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Opening of second building moves Queens West ahead

The first tenants moved into the second residential tower on the Queens West site Monday, ending a nearly five-year break in the completion of new buildings in the development project.

Avalon Riverview, a 32-story luxury apartment house that sits on 50th Avenue along the East River waterfront, opened its first four floors for occupancy 16 months after construction began in late 2000.

“We envision it as being a wonderful place for people to live, a place where they’ve got all of the conveniences and proximities to Manhattan but where they ultimately will get a little bit more for their money,” said Tracey Appelbaum, vice president for Avalon Bay Communities.

The building is only the second to open in Queens West, a joint effort by the city and state economic development agencies and the Port Authority to build up the Hunter’s Point waterfront with commercial and residential properties.

The first, the 40-story Citylights co-op, was completed in 1997 on a parcel immediately north of Avalon Riverview.

Construction crews are gradually working their way up the building to prepare every floor for tenants, a goal that is not expected to be fully realized until October, when the penthouse is scheduled to become available. The building will open up gradually, with a few more floors welcoming occupants every month.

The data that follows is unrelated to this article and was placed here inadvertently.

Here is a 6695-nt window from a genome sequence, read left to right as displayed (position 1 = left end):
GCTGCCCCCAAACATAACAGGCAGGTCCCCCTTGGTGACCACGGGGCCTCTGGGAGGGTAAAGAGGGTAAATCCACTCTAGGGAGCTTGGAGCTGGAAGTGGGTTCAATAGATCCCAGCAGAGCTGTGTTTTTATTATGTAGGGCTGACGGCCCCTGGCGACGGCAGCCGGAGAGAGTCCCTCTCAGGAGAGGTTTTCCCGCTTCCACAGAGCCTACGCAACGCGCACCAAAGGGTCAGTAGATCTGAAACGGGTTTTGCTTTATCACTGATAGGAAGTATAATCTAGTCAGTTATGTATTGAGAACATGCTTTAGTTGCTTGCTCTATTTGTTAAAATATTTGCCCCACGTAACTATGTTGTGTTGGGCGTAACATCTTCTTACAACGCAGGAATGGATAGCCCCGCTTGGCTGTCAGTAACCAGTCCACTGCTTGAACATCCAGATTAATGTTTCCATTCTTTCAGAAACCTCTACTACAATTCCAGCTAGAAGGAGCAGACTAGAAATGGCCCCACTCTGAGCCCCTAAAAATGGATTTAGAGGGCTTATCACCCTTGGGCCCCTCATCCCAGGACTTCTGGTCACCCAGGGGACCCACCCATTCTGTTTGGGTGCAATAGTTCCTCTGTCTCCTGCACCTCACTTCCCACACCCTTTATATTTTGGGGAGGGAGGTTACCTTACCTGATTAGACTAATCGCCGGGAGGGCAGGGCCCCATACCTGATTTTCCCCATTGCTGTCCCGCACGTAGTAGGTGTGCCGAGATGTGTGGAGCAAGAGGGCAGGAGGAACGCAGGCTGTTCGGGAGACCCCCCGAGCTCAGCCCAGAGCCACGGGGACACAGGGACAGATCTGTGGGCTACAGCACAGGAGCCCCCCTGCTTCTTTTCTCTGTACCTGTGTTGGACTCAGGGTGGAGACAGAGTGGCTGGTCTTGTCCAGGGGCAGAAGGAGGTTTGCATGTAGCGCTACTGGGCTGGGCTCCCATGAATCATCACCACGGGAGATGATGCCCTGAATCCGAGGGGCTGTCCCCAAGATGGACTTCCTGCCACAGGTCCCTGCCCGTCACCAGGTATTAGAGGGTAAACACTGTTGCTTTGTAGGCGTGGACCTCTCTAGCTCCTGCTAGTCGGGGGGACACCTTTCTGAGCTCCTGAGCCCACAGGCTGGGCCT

Fifteen percent of the building has already been leased, Appelbaum said.

Rents range from $1,495 for a studio to $6,700 for a duplex, a price tag Appelbaum said “gets you a lot” compared to Manhattan, with prices between 20 percent and 25 percent lower than rates for similar accommodations across the river.

But the building has also faced some unforeseen competition because Manhattan rents have fallen off since Sept. 11.

“All of the lowered rents and subsidies that are being offered elsewhere in Manhattan are certainly affecting us as we consider ourselves to be priced as a discount off of Manhattan rents, which are discounted from where they were just a few months ago,” Appelbaum said.

Although the building looks like a slice of Manhattan set on the shoreline of Queens, its tenants are coming from both sides of the East River. Appelbaum said the property is attracting Manhattanites looking for a break in rents, as well as residents of the borough and beyond who want to move closer to Gotham but not within it.

To that end, the phone number for the leasing office is printed prominently on two enormous blue banners that hang down along the sides of the Avalon Riverview — one facing Manhattan, the other Queens.

Still, there is much work to be done. On Friday, crews were busy installing cobblestones into the sidewalk that runs around the entrance. Although the 24-hour doorman was already stationed in the lobby, slices of blue tape still clung along the edge of a recently painted column, where they had been laid to prevent the color from creeping onto the ceiling.

The 74 acres of Queens West are eventually expected to hold 19 buildings, with residential towers on the northern and southern ends united by a central commercial core.

The northernmost property, the site of an old Pepsi bottling plant with its sign still hanging prominently along the East River, will be built up by Rockrose Development, and LCORP has been named to develop the commercial part.

The southern section, for which a developer has yet to be named, is being eyed by NYC 2012 as the potential site of the Olympic Village if the city wins its bid to host the 2012 Summer Olympic Games.

Avalon Bay, meanwhile, plans to break ground in early 2003 on at least one more residential building on the parcel directly north of Citylights that now sits behind a chain-link fence.

Reach reporter Dustin Brown by e-mail at Timesledger@aol.com or call 229-0300, Ext. 154.

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